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AG: Environmental protection law by end of summer

The government hopes to implement a new environmental protection legislation by the end of the summer, Attorney General Carl Bethel confirmed yesterday.

His comments came amid public outrage after a report revealed that Carnival Corporation cruise ships dumped nearly half a million gallons of sewage in Bahamian waters.

Bethel said Bahamians can “absolutely” expect new legislation.

“In fact, to his credit, the Minister of Environment Romauld Ferreira has been aggressively pressuring my drafting officers to work on an environmental protection act for several months, and we are engaged in that process with his ministry, and the Bahamian people can rest assured,” he said.

“We hope that before the end of this year, and hopefully before the end of the summer, we will have a comprehensive series of environmental protection laws to further enhance the ability of this country, not only to in a sense manage its environment in an environmentally friendly way, but also properly sanction those who would abuse the privileges that they enjoy to come, for example, and sail in our waters.”

In 2016, Carnival Corporation pleaded guilty to numerous charges stemming from illegally dumping oily bilge water into the ocean between 2005 and 2013, and its systematic coverup of the illegal actions.

The company was fined $40 million by a U.S. court and put on a five-year probation, the conditions of which included the development and implementation of an environmental compliance plan (ECP).

U.S. District Judge Patricia Seitz appointed Steven Solow to monitor Carnival Corporation during its probation.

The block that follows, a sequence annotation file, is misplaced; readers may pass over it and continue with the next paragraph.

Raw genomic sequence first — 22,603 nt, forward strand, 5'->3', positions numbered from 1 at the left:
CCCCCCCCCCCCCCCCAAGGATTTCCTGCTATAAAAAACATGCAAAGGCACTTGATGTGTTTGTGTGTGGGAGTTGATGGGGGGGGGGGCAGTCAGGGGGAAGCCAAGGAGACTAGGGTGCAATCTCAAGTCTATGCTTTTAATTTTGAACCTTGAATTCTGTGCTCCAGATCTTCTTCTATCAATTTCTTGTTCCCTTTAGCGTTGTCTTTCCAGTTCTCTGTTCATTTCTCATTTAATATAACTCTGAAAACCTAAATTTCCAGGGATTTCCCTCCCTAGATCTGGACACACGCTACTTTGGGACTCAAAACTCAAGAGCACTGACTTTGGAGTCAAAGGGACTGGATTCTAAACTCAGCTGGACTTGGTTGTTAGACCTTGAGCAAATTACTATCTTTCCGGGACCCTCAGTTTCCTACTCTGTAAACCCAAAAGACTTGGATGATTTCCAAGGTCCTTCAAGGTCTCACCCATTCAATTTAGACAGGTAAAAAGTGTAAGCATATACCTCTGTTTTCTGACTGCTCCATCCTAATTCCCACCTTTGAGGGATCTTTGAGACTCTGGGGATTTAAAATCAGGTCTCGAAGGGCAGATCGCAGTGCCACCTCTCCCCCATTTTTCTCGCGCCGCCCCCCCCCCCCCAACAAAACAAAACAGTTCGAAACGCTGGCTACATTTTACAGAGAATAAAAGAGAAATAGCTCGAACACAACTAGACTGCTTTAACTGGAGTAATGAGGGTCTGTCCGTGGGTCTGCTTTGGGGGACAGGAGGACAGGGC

Solow’s first annual report, covering the findings from the first year of the ECP’s implementation, was made public by Seitz last week, and revealed numerous instances of ships improperly discharging sewage and food waste.

Bethel continued, “There are also instances of dumping habits that contribute to the pollution and plastic pollution in our oceans, and these practices by guests in our country must be eradicated forthwith.

“And so yes, the Bahamian people can rest assured that we will have very aggressive suite of environmental protection laws that will give the minister all necessary powers to sanction and to prevent, and where he can’t prevent, to obtain recompense from those who violate and destroy or damage our environment.”

However, he admitted that policing ships’ disposal of waste in Bahamian waters would be difficult.

“Well you know we have over 8,000 nautical miles from the most northern point in The Bahamas to the southernmost point, over 100,000 square nautical miles of water to police,” Bethel said.

“It is extremely difficult for our country, with a population our size and limitations of geography, to police every square inch of our waters.

“And also, remember that there are several major international shipping routes through The Bahamas, and so it is a difficult job, but all I can say is we would do what we have to do to arm the necessary government agencies with the lawful authority to deal with any breaches either before the damage is inflicted or after they occur.”

Rachel Knowles

Staff Reporter at The Nassau Guardian
Rachel joined The Nassau Guardian in January 2019. Rachel covers national issues.
Education: Virginia in Charlottesville, BA in Foreign Affairs and Spanish

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